Munitionspanzer für Sturmpanzer IV

German Reich (1943) Ammunition Supply Vehicle – 6 Converted Even before the outbreak of the Second World War, the Germans were aware that an ammunition supply vehicle based on a tank chassis was desirable. Given the limited production capacity for tanks, allocating resources for such a project was not possible. Instead, the Germans decided to…

Brückenleger I

German Reich (1939-1941) Engineering Tank – At Least 8 Built Deemed obsolete in 1939, the Panzer I chassis was reused for many roles and purposes, creating new variants of the Panzer I. One of these new variants was the Panzer I bridge layer. Using the Panzer I Ausf.A chassis, the engineer battalion of the 2nd…

Leichter und Mittlerer Entgiftungskraftwagen (Sd.Kfz.10/2 and Sd.Kfz.11/2)

German Reich (1938-1944) Decontamination Vehicle – 60-70 le. Entg. and 392 m. Entg. Built After the experiences of the First World War, which saw the introduction of poisonous gas, many countries assumed that, even though banned through the 1925 Geneva Protocol, that gas would be continued to be used. Therefore, many of these countries experimented…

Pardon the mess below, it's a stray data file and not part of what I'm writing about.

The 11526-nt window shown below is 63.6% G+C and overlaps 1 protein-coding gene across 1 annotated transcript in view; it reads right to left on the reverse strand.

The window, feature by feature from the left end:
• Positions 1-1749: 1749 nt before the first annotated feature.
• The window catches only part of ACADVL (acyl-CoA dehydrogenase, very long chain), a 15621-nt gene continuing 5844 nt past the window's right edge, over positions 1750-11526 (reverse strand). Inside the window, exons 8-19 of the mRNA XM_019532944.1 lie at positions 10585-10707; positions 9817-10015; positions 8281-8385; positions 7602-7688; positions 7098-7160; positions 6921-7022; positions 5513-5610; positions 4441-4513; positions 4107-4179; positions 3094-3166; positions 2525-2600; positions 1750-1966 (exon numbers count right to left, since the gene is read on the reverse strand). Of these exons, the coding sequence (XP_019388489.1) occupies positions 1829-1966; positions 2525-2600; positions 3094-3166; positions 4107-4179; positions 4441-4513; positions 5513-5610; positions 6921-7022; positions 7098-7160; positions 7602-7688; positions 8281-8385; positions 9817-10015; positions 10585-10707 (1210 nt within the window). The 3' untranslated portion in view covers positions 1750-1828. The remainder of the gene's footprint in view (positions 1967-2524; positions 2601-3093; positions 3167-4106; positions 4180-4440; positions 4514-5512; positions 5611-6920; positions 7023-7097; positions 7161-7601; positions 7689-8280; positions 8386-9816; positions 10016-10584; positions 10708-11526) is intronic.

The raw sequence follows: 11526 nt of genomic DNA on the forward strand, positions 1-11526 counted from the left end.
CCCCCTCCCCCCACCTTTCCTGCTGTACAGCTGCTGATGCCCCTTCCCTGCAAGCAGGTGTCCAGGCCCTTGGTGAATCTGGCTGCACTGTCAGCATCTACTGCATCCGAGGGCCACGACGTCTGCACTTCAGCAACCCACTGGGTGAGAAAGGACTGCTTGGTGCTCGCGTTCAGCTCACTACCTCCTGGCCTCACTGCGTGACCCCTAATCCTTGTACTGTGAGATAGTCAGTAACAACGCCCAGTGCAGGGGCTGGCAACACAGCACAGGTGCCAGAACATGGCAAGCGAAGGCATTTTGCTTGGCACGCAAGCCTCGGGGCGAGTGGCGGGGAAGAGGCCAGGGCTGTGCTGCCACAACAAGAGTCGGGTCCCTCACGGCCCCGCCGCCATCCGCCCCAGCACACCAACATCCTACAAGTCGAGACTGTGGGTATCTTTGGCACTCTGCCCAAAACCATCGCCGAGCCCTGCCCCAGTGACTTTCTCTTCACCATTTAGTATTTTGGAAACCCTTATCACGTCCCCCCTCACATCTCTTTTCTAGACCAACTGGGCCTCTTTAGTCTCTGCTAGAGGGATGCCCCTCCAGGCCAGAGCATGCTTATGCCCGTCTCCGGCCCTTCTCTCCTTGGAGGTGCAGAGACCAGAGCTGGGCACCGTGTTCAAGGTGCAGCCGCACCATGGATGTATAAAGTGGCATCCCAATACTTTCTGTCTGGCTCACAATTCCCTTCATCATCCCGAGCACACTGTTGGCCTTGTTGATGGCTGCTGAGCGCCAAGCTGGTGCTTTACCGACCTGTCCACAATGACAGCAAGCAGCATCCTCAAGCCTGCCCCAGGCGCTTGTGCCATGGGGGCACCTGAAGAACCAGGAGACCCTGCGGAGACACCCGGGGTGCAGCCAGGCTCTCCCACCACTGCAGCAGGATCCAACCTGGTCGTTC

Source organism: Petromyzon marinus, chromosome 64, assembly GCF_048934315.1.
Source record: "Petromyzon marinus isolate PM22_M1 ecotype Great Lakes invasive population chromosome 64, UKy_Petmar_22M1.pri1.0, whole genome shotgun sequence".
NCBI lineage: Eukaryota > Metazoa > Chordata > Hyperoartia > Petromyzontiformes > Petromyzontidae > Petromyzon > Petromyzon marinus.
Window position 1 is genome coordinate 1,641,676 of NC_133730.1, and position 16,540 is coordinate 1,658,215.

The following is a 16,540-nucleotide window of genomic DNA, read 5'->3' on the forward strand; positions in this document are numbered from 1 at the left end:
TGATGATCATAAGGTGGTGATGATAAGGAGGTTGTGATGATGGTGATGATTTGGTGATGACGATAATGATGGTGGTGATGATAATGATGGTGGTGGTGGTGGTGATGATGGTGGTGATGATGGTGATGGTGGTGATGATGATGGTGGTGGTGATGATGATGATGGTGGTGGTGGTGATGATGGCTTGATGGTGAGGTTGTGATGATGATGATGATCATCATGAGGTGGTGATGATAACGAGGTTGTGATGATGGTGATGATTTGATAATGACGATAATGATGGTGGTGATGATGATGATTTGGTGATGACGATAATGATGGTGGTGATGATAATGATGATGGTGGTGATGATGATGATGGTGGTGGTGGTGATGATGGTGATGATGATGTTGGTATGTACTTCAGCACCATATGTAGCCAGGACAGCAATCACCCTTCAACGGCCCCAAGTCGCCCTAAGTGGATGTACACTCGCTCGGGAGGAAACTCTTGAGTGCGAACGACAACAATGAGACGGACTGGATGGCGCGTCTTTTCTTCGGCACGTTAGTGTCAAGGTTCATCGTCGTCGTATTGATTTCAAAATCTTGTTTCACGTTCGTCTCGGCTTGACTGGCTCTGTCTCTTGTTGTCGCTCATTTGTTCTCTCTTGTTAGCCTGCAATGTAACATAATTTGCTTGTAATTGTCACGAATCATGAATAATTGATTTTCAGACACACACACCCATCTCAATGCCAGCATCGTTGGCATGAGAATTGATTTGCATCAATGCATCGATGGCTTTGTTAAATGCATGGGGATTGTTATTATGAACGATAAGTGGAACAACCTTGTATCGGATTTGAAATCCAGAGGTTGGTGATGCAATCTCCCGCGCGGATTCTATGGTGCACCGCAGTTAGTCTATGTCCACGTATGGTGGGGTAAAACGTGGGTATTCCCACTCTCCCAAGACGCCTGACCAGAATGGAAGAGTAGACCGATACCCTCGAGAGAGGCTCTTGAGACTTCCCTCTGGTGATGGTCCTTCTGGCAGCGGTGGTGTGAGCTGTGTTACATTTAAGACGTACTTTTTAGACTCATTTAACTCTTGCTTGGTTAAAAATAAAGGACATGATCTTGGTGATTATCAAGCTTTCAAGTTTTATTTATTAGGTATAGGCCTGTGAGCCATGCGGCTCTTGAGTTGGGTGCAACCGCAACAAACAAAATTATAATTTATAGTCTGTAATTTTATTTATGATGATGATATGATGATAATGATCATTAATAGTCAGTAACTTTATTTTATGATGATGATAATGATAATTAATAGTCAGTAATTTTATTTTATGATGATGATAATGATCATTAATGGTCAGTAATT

Panzerbeobachtungswagen III

German Reich (1943) Observation Tank – 262 Built The Panzerbeobachtungswagen III (German: armored-observation-vehicle), also known as Sd.Kfz.143, was one of the variants of the common Panzer III medium tank. Although the conversion was fairly simple, it was one of the most specialized vehicles in this tank family. The Sd.Kfz.143 was designed for the artillery observers…

Ladungsleger Tiger

German Reich (1944) Demolition Vehicle – 1 Converted The Tiger tank is undoubtedly one of the most famous tanks to have ever existed, with dozens of books on the topic covering development, production, and combat. Yet, despite the fame and a lot of hyperbole related to the combat performance, in particular, there is still plenty…

Gas Powered Fahrschulwanne Tanks

German Reich (1939-1945) Tank Driving School Vehicles – Unknown Number Built German Fahrschulwanne The German Army needed vehicles to train tank crew drivers but the big problem was fuel. Diesel and gasoline (petrol) was required for front line vehicles and there was a massive shortage with no solution in sight. German engineers looked for an…